Silica and ash in native plants of the central and southeastern regions of the United States

TitleSilica and ash in native plants of the central and southeastern regions of the United States
Publication TypeJournal Article
Year of Publication1987
AuthorsLanning, CR, Eleuterius, LN
JournalAnnals of Botany
Pagination361 -375
Accession NumberKNZ00149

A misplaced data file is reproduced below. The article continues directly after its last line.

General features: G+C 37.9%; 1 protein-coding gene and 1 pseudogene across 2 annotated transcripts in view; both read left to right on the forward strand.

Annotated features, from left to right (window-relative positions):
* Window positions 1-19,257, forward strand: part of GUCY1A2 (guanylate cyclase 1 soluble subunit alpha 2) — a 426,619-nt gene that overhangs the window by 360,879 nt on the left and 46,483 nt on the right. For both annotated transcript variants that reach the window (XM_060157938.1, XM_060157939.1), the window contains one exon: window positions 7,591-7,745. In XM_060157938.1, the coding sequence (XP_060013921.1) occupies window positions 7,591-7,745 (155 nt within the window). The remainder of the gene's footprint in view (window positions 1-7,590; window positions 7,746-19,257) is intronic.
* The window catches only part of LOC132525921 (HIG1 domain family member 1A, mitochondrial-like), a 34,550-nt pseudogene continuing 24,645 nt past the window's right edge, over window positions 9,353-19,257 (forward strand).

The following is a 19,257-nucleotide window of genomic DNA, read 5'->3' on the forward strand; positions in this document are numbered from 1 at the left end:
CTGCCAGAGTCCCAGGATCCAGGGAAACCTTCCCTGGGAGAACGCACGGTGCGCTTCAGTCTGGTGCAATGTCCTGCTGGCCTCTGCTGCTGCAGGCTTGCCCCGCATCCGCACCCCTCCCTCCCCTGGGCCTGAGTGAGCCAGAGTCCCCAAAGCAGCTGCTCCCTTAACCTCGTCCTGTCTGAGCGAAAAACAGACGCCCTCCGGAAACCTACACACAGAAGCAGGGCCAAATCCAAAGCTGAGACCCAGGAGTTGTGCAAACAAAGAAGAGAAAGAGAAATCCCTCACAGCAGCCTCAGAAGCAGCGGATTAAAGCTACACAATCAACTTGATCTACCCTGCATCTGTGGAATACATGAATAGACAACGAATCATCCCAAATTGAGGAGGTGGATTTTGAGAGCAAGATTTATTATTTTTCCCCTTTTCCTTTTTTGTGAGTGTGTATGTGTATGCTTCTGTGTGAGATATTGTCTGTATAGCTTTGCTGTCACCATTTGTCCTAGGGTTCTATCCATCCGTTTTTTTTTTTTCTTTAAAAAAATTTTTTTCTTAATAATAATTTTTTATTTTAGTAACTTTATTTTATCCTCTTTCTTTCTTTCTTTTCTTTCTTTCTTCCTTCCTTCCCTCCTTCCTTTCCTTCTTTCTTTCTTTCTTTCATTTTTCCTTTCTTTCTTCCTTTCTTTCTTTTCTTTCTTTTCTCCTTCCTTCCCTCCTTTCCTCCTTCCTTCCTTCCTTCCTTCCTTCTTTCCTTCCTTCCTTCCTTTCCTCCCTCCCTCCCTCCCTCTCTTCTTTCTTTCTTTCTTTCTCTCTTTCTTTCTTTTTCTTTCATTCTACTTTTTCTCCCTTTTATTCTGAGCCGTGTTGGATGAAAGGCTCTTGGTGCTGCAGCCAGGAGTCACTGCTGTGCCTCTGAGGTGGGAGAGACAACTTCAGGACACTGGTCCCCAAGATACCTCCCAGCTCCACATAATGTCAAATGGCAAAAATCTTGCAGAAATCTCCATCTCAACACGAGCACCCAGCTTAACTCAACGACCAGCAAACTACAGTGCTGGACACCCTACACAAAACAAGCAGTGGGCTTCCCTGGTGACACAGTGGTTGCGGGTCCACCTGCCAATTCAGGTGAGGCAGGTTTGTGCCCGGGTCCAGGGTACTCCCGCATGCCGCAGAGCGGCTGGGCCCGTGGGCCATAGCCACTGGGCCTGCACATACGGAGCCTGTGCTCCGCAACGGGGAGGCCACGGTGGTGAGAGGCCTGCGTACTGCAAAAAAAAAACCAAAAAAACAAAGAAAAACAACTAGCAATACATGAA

Ash and silica contents and depositional patterns were determined for different tissues of 11 plants growing in the southeastern and central parts of the USA. Silica content was high in the leaves, sheaths and inflorescences of the grasses studied, especially high in leaves of Polymnia uvedalia L., which are also high in calcium. Calcium deposition was largely in trichomes and in veins of the leaf. Energy-dispersive X-ray analysis showed that the distribution of the element silicon is closely related to certain epidermal structures such as ridges, cell walls, rows of irregularly shaped structures lying lengthwise along the leaf, dumb-bell shaped structures and trichomes. These structures also correspond to the phytoliths left behind after decay of the plant. The C3 grasses differed from the C4 in that they showed oval structures and produced correspondingly oval phytoliths. Silicified trichomes (particularly in the C3 grasses) and long, narrow, silica fibres were common in the inflorescences of the grasses studied. These sharp particles could be irritating to oesophageal and other tissues. Similar fibres in other grasses have been implicated in certain cancers. High silicification of the inflorescences structures might afford protection for the seed, as reported for other grasses. Key words: C3 and C4 grasses, silica and ash content, scanning electron microscopy, energy-dispersive X-ray analysis, silicon distribution, spectra of elements in plants, trichomes, silica fibres, phytoliths